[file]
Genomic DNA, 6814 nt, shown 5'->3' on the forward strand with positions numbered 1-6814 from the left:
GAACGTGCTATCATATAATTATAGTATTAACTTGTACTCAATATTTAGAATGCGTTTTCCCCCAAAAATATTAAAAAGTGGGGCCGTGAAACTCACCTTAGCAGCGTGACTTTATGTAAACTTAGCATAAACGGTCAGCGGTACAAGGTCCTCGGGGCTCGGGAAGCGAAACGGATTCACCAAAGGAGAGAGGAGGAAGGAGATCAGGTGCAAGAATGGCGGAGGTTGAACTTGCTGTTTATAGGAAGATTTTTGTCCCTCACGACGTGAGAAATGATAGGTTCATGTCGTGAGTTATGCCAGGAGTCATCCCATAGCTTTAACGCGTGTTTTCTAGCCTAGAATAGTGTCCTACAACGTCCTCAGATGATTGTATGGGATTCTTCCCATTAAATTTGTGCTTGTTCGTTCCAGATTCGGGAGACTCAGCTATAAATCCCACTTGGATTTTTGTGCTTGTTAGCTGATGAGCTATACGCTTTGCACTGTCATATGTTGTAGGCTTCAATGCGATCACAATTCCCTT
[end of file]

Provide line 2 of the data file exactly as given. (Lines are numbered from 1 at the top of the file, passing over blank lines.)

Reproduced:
GAACGTGCTATCATATAATTATAGTATTAACTTGTACTCAATATTTAGAATGCGTTTTCCCCCAAAAATATTAAAAAGTGGGGCCGTGAAACTCACCTTAGCAGCGTGACTTTATGTAAACTTAGCATAAACGGTCAGCGGTACAAGGTCCTCGGGGCTCGGGAAGCGAAACGGATTCACCAAAGGAGAGAGGAGGAAGGAGATCAGGTGCAAGAATGGCGGAGGTTGAACTTGCTGTTTATAGGAAGATTTTTGTCCCTCACGACGTGAGAAATGATAGGTTCATGTCGTGAGTTATGCCAGGAGTCATCCCATAGCTTTAACGCGTGTTTTCTAGCCTAGAATAGTGTCCTACAACGTCCTCAGATGATTGTATGGGATTCTTCCCATTAAATTTGTGCTTGTTCGTTCCAGATTCGGGAGACTCAGCTATAAATCCCACTTGGATTTTTGTGCTTGTTAGCTGATGAGCTATACGCTTTGCACTGTCATATGTTGTAGGCTTCAATGCGATCACAATTCCCTT